University of Minneapolis Press, Minneapolis, MN, 2019
94 pp., illus. 1 b&w. Paper, $7.95; ebook, $4.95 ebook
ISBN 978-1-5179-0830-0; ISBN 978-1-4529-6215-3.
Don Idhe’s little book of some 94 pages is his contribution to the University of Minnesota Press’ Forerunners: Ideas First series. Describing the series as ‘Short Books of thought-in-process scholarship where intense analysis, questioning and speculation take the lead’, Medical Technics has a rather eerie sense of a past. Idhe reprises his theoretical framework of postphenomenology and reflects on his medical experiences as he has got older. Postphenomenology in his words, ‘…joins the now widespread notion that human knowledge is perspectival, bodily located, and multisensory, or as I put it, praxis perceptual’ (p.10). This frames much of the account of his technical medical treatment as an accommodation of the failing body with technical devices–- stents, joints, and diagnostic sensors that shift the boundary between human and machine. This recasting of the body (his body) as a semi-technical object is matched by the skills of the operators (clinicians), whose pre-learning with computer-based games in childhood have seamlessly joined them up with an interface between clinician and patient that is partially ‘non-human’. Idhe uses a phenomenological approach to unravel the contract between the ailing body and the artificial to dismantle what he regards as over-inflated claims for the future of the human body as a post-human/transhuman cyborg. He describes in some detail how the various technical interventions he has experienced have come at a price. For example, his joint implants may be made of the sort of solid material that we trust forever, but like the bone that they replace, they wear out, become problematic for the body and need replacing. Each replacement, he tells us, means that more bone is removed so that there are limits on how many times one’s mobility can be restored with an artificial joint. However, more important for his case against the hyper-inflated claims that are made for technological solutions, is that all medical technics reduce bodily capacity and affordances that can be sensed through first person reflections. As always, Idhe has a firm hand on the tiller of reason in a tumultuous sea of the wild speculation, vapourware, and the gesture rhetorics that discussions of technology seems to tolerate. This is more than a struggle for the history of the future. At stake in the promotion of this kind of loose talk claiming a fashionable modernity is the degradation of human values: See for example the vogue for articles on artificial intelligence that naturalise the conflation of learning and intelligence into a single concept. This may seem to be a convenient discursive short cut but on the way it reconfigures the human to organs of capacity and productivity. Smart zombies with software.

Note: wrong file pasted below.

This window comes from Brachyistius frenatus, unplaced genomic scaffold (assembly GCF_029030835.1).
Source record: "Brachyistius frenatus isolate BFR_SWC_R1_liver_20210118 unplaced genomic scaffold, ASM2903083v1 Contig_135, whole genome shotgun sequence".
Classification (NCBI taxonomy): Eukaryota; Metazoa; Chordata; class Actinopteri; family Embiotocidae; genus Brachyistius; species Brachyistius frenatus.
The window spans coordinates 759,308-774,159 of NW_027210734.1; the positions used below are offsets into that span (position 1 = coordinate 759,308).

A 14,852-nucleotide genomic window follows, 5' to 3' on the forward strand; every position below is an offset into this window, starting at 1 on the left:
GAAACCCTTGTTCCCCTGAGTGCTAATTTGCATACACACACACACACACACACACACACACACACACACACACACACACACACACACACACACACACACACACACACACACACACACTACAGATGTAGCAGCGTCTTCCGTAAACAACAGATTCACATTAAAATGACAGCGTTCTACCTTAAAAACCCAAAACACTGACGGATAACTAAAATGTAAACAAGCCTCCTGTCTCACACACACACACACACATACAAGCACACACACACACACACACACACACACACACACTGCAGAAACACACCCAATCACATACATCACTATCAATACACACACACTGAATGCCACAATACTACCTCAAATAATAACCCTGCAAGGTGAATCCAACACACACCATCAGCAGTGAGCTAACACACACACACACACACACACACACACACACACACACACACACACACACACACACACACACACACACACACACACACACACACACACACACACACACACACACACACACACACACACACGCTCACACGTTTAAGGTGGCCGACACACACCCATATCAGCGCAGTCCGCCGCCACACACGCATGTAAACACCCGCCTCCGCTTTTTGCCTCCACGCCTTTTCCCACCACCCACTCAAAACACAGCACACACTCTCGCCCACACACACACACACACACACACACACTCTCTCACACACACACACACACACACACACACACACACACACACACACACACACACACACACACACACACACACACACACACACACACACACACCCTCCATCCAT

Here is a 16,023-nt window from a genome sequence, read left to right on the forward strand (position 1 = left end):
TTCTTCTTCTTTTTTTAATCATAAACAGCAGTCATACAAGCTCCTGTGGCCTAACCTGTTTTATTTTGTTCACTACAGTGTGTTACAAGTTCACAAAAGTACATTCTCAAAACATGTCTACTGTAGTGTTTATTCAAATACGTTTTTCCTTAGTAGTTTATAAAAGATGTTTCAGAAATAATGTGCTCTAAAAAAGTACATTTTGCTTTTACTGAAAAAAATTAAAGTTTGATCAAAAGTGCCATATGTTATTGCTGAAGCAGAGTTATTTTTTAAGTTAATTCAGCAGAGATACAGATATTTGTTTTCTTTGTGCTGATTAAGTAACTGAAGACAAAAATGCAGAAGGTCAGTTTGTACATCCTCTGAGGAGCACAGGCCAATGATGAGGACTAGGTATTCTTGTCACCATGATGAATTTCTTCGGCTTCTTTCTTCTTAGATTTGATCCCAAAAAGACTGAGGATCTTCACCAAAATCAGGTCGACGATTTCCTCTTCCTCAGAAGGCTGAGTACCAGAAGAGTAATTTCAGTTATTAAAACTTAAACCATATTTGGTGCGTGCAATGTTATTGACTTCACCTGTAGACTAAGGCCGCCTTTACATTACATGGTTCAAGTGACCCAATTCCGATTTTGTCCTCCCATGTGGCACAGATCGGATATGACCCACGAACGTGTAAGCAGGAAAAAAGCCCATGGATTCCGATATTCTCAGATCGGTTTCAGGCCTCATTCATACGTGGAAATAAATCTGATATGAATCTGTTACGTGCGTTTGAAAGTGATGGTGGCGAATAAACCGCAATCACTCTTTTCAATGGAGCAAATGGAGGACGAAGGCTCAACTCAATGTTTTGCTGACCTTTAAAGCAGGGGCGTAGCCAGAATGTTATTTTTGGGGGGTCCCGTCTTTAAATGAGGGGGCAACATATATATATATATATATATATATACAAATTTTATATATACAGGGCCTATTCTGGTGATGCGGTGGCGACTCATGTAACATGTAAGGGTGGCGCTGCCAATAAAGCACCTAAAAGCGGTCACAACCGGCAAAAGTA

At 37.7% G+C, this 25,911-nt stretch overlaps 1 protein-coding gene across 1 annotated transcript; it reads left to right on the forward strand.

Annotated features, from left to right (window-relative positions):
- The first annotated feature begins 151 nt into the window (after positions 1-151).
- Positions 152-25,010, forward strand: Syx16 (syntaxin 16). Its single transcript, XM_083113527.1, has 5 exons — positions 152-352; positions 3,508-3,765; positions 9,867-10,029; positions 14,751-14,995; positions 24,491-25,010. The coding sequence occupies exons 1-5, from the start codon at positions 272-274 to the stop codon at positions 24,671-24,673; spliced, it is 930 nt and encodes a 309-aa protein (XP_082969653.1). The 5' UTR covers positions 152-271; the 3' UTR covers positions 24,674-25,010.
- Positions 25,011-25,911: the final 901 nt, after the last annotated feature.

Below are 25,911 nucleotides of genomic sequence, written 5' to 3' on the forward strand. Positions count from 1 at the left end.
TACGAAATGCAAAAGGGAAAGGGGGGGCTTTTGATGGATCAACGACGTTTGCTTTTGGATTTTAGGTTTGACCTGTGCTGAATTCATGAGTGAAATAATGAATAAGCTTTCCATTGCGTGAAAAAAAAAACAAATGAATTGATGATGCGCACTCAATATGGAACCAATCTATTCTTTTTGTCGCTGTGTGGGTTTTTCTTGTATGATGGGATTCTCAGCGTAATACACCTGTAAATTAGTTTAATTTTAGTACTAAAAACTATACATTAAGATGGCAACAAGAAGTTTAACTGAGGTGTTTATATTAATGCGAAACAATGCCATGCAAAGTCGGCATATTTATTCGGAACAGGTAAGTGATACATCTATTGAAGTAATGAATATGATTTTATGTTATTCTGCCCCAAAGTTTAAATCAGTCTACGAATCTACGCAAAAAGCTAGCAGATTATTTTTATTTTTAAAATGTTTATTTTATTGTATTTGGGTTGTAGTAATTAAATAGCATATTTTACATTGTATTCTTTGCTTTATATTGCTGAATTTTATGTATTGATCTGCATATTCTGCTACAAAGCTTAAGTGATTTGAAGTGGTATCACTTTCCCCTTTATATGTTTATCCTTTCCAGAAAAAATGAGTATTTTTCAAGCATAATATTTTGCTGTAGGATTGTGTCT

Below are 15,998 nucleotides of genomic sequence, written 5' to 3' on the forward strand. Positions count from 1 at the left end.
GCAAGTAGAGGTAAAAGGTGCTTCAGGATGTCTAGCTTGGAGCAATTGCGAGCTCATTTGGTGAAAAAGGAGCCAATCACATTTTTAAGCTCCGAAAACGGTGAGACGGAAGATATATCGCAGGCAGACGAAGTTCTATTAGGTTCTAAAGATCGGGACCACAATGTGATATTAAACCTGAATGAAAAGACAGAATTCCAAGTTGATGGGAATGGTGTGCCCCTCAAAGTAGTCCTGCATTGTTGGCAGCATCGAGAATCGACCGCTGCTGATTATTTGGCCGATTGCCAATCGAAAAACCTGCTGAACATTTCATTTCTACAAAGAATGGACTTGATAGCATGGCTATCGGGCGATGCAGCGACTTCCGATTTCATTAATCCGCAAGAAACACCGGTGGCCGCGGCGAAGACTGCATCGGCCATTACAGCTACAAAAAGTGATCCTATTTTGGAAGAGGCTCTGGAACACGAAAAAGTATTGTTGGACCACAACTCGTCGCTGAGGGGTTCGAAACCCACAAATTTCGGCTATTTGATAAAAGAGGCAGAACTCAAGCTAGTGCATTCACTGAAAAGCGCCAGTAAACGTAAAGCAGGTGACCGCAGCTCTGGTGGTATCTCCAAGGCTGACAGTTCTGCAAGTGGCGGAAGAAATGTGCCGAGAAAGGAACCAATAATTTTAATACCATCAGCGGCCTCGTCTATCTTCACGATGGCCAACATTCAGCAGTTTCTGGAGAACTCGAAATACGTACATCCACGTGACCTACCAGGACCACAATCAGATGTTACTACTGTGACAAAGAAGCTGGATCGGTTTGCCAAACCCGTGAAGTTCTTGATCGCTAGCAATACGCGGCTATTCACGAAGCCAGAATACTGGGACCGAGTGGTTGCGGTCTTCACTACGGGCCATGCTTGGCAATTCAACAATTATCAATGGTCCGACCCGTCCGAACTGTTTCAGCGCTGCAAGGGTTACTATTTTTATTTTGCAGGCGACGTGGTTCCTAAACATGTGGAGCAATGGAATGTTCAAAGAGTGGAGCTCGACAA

Clarity about technology and its relationship to us is what we have come to expect from Idhe over the years. Perhaps less usual is the literary style of this short book. Mostly written in the first person, it has the voice and detail of a casual conversation with a stranger over a long night in a hospital waiting room. There is much thoughtful introspection and also much personal detail, that at times feels a bit uncomfortable, and some medical detail that is not for the squeamish. Nonetheless, it is to be commended since Idhe is putting his weight behind an ever-growing challenge to the routines and conventions of academic writing that have built up around the academic journal over 400 years. This style, it is argued, has silenced important voices and masked important discursive forms, like gossip and introspection. Postphenomenological approaches are made for this kind of literary adventure, but first-person accounts and deep internal reflection are not to be confused with unstructured streams of ideas––the textual selfie and the late-night blog. Fictions require skill and aesthetic judgement and personal stories are as demanding (if not more so) as any other kind of text. It is not sufficient to be very detailed and personal. If, as many now begin to argue, that academic writing, biography, autobiography, even legal and scientific reporting are particular kinds of fiction that corral arbitrary data, then authors of first-person accounts have a responsibility to build a structure to tell a story and not unburden themselves at the reader’s expense. Idhe narrowly avoids this in Medical Technics, but some repetitions seem accidental slips that the book could do without. Nonetheless, his short book is a delight that makes its point clearly and ingeniously when it is allowed to. It tells us something about the overinflated technofallacy of the cyborg that runs through much of the published material on technology and culture and it equips us to think for ourselves about the contract that we strike with any technology that we use. More than anything, its embodied approach to knowing the world reminds us that without critical vigilance unreconstructed visions of technology may ripple out and reduce the riches of human thought and creativity to quantity.